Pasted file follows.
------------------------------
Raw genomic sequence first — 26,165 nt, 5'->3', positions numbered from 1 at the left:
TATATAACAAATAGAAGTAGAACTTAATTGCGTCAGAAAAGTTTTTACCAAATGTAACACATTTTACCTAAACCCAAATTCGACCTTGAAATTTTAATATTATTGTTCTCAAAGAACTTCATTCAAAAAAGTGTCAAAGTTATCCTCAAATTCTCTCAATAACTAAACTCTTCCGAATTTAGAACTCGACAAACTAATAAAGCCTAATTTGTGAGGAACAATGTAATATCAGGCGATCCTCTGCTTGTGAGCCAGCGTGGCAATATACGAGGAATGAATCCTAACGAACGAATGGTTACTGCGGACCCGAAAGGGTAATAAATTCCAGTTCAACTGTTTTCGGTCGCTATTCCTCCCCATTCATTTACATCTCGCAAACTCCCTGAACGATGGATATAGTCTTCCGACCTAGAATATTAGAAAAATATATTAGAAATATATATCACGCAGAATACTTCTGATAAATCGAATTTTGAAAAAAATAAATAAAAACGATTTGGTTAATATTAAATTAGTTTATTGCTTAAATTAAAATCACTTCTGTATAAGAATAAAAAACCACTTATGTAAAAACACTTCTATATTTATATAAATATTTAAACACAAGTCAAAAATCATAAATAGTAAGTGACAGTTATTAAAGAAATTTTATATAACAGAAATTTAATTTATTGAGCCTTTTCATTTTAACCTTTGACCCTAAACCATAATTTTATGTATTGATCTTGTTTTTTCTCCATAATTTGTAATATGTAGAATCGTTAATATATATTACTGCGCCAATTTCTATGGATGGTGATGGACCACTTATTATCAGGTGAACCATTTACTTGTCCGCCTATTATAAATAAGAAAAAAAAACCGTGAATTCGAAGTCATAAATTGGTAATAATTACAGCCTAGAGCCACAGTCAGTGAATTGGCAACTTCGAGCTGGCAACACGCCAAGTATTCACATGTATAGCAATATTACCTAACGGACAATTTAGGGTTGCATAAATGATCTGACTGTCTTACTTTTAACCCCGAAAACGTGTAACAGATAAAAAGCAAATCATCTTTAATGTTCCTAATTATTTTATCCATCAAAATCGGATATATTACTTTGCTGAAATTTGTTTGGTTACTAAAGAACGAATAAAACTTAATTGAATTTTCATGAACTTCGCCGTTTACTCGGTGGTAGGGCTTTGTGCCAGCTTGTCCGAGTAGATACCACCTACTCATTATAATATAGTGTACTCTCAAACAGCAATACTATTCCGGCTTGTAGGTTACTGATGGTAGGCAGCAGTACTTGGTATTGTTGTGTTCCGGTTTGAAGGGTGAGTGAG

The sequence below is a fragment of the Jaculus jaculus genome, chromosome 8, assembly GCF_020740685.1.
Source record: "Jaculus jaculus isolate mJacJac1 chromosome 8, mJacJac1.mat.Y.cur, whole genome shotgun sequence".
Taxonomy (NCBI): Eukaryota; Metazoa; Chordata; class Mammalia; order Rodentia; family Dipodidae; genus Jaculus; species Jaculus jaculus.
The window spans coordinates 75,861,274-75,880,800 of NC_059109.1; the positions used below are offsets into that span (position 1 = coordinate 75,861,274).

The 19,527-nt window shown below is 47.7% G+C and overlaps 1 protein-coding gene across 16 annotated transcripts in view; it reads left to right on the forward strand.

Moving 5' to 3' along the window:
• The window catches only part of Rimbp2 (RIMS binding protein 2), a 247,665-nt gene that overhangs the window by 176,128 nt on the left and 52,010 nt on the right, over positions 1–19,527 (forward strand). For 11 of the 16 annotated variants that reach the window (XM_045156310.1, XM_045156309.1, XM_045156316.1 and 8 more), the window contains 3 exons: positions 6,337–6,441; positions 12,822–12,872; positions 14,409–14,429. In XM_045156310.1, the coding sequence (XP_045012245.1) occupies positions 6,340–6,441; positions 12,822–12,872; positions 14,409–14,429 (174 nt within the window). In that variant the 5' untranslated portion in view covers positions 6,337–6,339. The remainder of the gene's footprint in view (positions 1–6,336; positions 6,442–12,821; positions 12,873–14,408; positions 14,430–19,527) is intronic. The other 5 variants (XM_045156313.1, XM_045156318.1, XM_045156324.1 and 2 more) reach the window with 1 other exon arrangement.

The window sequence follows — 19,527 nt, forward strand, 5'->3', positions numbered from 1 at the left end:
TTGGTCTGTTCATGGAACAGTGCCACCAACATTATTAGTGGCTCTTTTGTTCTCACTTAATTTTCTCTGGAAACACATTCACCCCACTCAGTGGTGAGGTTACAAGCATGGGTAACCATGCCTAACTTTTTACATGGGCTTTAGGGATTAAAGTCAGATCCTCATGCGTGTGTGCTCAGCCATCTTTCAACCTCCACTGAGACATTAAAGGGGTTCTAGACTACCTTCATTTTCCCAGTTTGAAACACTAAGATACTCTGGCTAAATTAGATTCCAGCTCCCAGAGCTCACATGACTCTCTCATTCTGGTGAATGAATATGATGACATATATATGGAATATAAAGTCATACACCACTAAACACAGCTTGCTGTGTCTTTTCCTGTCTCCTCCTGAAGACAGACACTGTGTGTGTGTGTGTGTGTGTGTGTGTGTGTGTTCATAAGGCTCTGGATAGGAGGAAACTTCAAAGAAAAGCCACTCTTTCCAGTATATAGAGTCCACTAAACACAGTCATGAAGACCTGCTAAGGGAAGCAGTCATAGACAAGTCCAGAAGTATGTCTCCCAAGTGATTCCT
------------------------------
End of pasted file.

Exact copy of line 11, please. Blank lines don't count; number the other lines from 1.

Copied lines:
TTGGTCTGTTCATGGAACAGTGCCACCAACATTATTAGTGGCTCTTTTGTTCTCACTTAATTTTCTCTGGAAACACATTCACCCCACTCAGTGGTGAGGTTACAAGCATGGGTAACCATGCCTAACTTTTTACATGGGCTTTAGGGATTAAAGTCAGATCCTCATGCGTGTGTGCTCAGCCATCTTTCAACCTCCACTGAGACATTAAAGGGGTTCTAGACTACCTTCATTTTCCCAGTTTGAAACACTAAGATACTCTGGCTAAATTAGATTCCAGCTCCCAGAGCTCACATGACTCTCTCATTCTGGTGAATGAATATGATGACATATATATGGAATATAAAGTCATACACCACTAAACACAGCTTGCTGTGTCTTTTCCTGTCTCCTCCTGAAGACAGACACTGTGTGTGTGTGTGTGTGTGTGTGTGTGTGTGTTCATAAGGCTCTGGATAGGAGGAAACTTCAAAGAAAAGCCACTCTTTCCAGTATATAGAGTCCACTAAACACAGTCATGAAGACCTGCTAAGGGAAGCAGTCATAGACAAGTCCAGAAGTATGTCTCCCAAGTGATTCCT